Feb 8 2013 12:00pm

Could the Next Doctor Who Showrunner Already Be Chosen?

Could the Next Doctor Who Showrunner Already Be Chosen?

There are a lot of big bangs (if you’ll beg my pardon) coming up in the Whoniverse lately to keep fans excited. We’ve got a brand new companion, the Doctor’s wearing waistcoats now, and the 50th anniversary special is coming. Still, as each year comes and goes, we’re forced to keep track of our leading man and our showrunner—we’ve had the team of Moffat and Smith since 2010, which begs the question of when the inevitable change-up is coming. It’s probably not too far off now.

No announcements have been made, so of course it’s too early to properly speculate on anything. But a bit of news grabbed my attention, and I couldn’t help but wonder….

Fans of BBC’s Being Human series have probably already heard: the current season will be the show’s last. It’s disheartening, especially after the show’s impressive comeback in the last season. But it seems an interesting bit of timing when we consider this—

Toby Whithouse is no longer running a BBC show.

For those who may not be familiar, Toby Whithouse has written episodes for Doctor Who’s second, fifth, sixth, and seventh seasons. And his scripts have been consistently lovely; “School Reunion” brought back Sarah Jane Smith with all reverence due to her, “Vampires of Venice” was sheer fun, and “The God Complex” and “A Town Called Mercy” had some incredible emotional weight to them. He may not have shocked and awed the audience the way Moffat did back during Davies’ tenure, but he is incredibly good. What’s more, he excels at the sort of writing that Doctor Who demands—he’s fantastic with comedy, with meticulous character development, with outrageous plots and scary monsters.

And unlike many of the current writers on Doctor Who, he just helmed a successful BBC series.

Being Human is a wonderful blend of horror, drama and absurdity. It also went through a massive shift at the end of its third season, when two of its main cast members decided to leave the show—Being Human not only recovered from the blow but managed to do a soft reboot with a new cast, which can’t help but remind us of exactly what’s it’s like handling a regenerating main character with friends who come and go. While heading that show, Whithouse proved he was a master at meshing the real-life subtleties with the extraordinary, which is particularly important where Who is concerned. His writing staff for Being Human included more than a few female screenwriters, which he would hopefully bring along with him. In short, he’s a logical candidate for succession when Moffat decides he wants out.

If this isn’t already being considered, Whithouse surely has my vote. I would love to see what he’d bring to Who as a showrunner. There must be other picks out there—share them! (Howard Overman, anyone?)

Emily Asher-Perrin will be over here, looking very sad about Being Human’s end date. You can bug her on Twitter and read more of her work here and elsewhere.

Lisa Grabenstetter
1. magneticcrow
This wouldn't sadden me. Moffat's terrific at stand-alone or two-part episodes, but his season-long story arcs are extremely weak. Though I wasn't personally a huge fan of where Being Human went from season 4 and forward, Whithouse still generally shows a lot of strength in that area.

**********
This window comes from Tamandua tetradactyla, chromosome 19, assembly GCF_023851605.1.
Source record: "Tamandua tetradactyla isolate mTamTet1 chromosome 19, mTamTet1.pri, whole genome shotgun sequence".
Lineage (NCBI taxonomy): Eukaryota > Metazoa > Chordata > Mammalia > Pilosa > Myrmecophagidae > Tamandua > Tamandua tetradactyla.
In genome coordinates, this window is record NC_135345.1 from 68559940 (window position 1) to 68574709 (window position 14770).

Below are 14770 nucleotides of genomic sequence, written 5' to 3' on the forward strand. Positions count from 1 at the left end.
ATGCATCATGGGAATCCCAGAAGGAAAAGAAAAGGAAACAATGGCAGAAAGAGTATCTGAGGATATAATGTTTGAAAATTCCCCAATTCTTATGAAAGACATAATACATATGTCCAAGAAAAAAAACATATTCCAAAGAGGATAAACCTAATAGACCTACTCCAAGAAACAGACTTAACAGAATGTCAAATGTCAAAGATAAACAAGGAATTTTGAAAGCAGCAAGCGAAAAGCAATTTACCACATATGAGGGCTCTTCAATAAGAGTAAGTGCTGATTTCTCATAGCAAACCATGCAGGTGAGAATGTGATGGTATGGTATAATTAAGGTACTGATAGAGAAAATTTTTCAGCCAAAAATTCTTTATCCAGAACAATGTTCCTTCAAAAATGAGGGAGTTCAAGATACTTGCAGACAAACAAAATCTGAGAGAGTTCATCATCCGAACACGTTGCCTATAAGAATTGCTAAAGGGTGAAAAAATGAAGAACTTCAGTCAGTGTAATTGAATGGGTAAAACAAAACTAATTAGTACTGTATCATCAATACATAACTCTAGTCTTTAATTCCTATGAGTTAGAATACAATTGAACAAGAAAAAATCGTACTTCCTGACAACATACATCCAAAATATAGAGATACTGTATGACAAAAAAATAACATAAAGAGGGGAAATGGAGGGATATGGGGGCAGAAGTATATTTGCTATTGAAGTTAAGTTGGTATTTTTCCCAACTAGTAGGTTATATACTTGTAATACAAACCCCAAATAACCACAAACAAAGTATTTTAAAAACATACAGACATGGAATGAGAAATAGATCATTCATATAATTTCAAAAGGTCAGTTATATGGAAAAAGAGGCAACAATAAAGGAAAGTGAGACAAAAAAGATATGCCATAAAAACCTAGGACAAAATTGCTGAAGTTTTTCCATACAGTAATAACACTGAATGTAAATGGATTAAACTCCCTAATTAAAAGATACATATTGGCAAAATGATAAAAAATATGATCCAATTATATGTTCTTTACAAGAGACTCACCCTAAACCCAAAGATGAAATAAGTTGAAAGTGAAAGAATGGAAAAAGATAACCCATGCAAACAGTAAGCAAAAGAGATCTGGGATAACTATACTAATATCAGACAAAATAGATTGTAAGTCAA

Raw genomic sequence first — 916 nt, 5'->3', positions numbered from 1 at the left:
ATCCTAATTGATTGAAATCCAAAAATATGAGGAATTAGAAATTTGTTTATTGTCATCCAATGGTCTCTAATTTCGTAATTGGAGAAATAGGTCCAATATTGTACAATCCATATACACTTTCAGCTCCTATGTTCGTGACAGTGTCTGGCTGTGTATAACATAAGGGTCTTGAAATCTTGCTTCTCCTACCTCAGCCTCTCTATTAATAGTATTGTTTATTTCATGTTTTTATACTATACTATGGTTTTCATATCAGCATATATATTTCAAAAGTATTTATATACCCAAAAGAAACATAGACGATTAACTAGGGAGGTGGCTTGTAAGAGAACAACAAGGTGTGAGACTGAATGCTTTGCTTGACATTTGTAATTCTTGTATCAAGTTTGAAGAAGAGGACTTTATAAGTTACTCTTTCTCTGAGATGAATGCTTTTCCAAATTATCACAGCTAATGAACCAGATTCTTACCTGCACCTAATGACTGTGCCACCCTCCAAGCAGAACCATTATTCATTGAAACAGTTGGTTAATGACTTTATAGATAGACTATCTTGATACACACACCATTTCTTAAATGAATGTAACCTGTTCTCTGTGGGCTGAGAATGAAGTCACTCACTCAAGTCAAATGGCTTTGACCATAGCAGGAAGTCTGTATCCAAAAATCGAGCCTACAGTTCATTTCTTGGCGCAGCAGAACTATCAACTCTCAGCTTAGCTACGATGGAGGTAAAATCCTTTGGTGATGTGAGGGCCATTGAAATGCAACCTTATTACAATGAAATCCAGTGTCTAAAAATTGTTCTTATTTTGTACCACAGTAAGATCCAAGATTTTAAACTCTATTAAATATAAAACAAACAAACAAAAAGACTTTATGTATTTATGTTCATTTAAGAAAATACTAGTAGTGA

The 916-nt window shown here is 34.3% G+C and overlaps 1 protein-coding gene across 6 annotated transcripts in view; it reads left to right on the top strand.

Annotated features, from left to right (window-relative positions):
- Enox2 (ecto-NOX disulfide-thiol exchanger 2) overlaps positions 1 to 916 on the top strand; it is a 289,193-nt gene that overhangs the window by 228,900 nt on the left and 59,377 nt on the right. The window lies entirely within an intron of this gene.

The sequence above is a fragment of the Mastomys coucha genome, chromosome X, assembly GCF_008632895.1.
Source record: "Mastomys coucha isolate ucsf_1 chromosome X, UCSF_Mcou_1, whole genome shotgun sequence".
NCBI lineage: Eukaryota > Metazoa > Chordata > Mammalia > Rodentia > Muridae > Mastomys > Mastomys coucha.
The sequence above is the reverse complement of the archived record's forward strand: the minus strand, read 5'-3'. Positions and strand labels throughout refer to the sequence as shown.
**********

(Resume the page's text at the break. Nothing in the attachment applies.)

Dr. Cox
2. Dr. Cox
I remember Toby Whithouse from his acting work on
"The House of Elliott."
He'd do well as showrunner for "Doctor Who," but why need we lose
Matt Smith just because of a change of showrunner?
Christopher Bennett
3. ChristopherLBennett
I'm generally skeptical of such advance speculation, but then, people were equally convinced that Moffat was the inevitable heir apparent to Russell T. Davies, and they were right. Of course that doesn't guarantee it will happen again, but it makes these speculations plausible.

@2: Historically, a change in producers hasn't usually aligned with a change in Doctors. The First Doctor went through three different producers: Verity Lambert, John Wiles, and Innes Lloyd. The Second Doctor had essentially two, Lloyd and Peter Bryant. Derrick Sherwin produced the final Second Doctor serial and the first Third Doctor serial, essentially an interim producer overseeing the transition to a new Doctor and a new era (filmed in color and confined to Earth). The Third Doctor's tenure aligned almost entirely with Barry Letts's tenure as producer (Letts began with his second serial and concluded with the Fourth Doctor's debut serial). The Fourth Doctor had three main producers, Philip Hinchcliffe, Graham Williams, and John Nathan-Turner; and JNT stayed on as producer throughout the Fifth, Sixth, and Seventh Doctors' tenures.
Erik Harrison
4. ErikHarrison
I always assumed that Mark Gatiss was being groomed for the role - he's been involved in nearly every season of the new show, his relationship with Moffat is similar to Moffat's relationship with Davies, and he was one of the writers who made a proposal for a new series at the same time Davies did. He's written officially licensed books, audio dramas, and (like the Moff) an infamous Doctor Who spoof. Plus he's the cocreator of Sherlock which makes him kinda Hot Shit.